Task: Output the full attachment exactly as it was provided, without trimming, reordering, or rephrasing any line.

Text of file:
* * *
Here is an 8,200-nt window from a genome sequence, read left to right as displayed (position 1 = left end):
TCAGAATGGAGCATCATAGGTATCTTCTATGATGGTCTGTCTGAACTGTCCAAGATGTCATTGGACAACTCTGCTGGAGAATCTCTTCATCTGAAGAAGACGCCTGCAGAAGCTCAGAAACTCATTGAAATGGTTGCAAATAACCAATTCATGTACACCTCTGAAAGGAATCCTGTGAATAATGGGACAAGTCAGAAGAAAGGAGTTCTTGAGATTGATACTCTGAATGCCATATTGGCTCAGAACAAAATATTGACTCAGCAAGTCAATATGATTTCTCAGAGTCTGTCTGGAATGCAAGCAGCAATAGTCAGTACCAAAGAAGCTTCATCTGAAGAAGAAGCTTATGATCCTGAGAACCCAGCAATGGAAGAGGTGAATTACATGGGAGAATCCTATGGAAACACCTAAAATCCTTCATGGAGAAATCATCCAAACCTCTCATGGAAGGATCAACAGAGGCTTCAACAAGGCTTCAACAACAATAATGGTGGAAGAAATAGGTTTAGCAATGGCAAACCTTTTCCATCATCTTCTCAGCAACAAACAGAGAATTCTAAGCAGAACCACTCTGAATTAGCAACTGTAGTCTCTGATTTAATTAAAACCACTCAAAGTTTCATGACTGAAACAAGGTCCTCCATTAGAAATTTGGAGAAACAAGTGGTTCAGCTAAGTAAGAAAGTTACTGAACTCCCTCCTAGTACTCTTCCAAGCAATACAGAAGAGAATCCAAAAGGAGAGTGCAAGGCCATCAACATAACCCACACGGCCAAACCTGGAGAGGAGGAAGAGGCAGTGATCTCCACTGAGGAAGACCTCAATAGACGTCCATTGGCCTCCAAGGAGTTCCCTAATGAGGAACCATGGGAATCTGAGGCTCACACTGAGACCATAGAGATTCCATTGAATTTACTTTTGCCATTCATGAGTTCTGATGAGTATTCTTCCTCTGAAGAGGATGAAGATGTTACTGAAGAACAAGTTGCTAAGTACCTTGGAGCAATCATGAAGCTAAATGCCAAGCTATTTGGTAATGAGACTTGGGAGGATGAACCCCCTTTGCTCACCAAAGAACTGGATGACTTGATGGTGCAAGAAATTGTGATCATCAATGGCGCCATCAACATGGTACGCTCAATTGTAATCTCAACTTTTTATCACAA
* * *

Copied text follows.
Here is an 8,200-nt window from a genome sequence, read left to right as displayed (position 1 = left end):
TCAGAATGGAGCATCATAGGTATCTTCTATGATGGTCTGTCTGAACTGTCCAAGATGTCATTGGACAACTCTGCTGGAGAATCTCTTCATCTGAAGAAGACGCCTGCAGAAGCTCAGAAACTCATTGAAATGGTTGCAAATAACCAATTCATGTACACCTCTGAAAGGAATCCTGTGAATAATGGGACAAGTCAGAAGAAAGGAGTTCTTGAGATTGATACTCTGAATGCCATATTGGCTCAGAACAAAATATTGACTCAGCAAGTCAATATGATTTCTCAGAGTCTGTCTGGAATGCAAGCAGCAATAGTCAGTACCAAAGAAGCTTCATCTGAAGAAGAAGCTTATGATCCTGAGAACCCAGCAATGGAAGAGGTGAATTACATGGGAGAATCCTATGGAAACACCTAAAATCCTTCATGGAGAAATCATCCAAACCTCTCATGGAAGGATCAACAGAGGCTTCAACAAGGCTTCAACAACAATAATGGTGGAAGAAATAGGTTTAGCAATGGCAAACCTTTTCCATCATCTTCTCAGCAACAAACAGAGAATTCTAAGCAGAACCACTCTGAATTAGCAACTGTAGTCTCTGATTTAATTAAAACCACTCAAAGTTTCATGACTGAAACAAGGTCCTCCATTAGAAATTTGGAGAAACAAGTGGTTCAGCTAAGTAAGAAAGTTACTGAACTCCCTCCTAGTACTCTTCCAAGCAATACAGAAGAGAATCCAAAAGGAGAGTGCAAGGCCATCAACATAACCCACACGGCCAAACCTGGAGAGGAGGAAGAGGCAGTGATCTCCACTGAGGAAGACCTCAATAGACGTCCATTGGCCTCCAAGGAGTTCCCTAATGAGGAACCATGGGAATCTGAGGCTCACACTGAGACCATAGAGATTCCATTGAATTTACTTTTGCCATTCATGAGTTCTGATGAGTATTCTTCCTCTGAAGAGGATGAAGATGTTACTGAAGAACAAGTTGCTAAGTACCTTGGAGCAATCATGAAGCTAAATGCCAAGCTATTTGGTAATGAGACTTGGGAGGATGAACCCCCTTTGCTCACCAAAGAACTGGATGACTTGATGGTGCAAGAAATTGTGATCATCAATGGCGCCATCAACATGGTACGCTCAATTGTAATCTCAACTTTTTATCACAA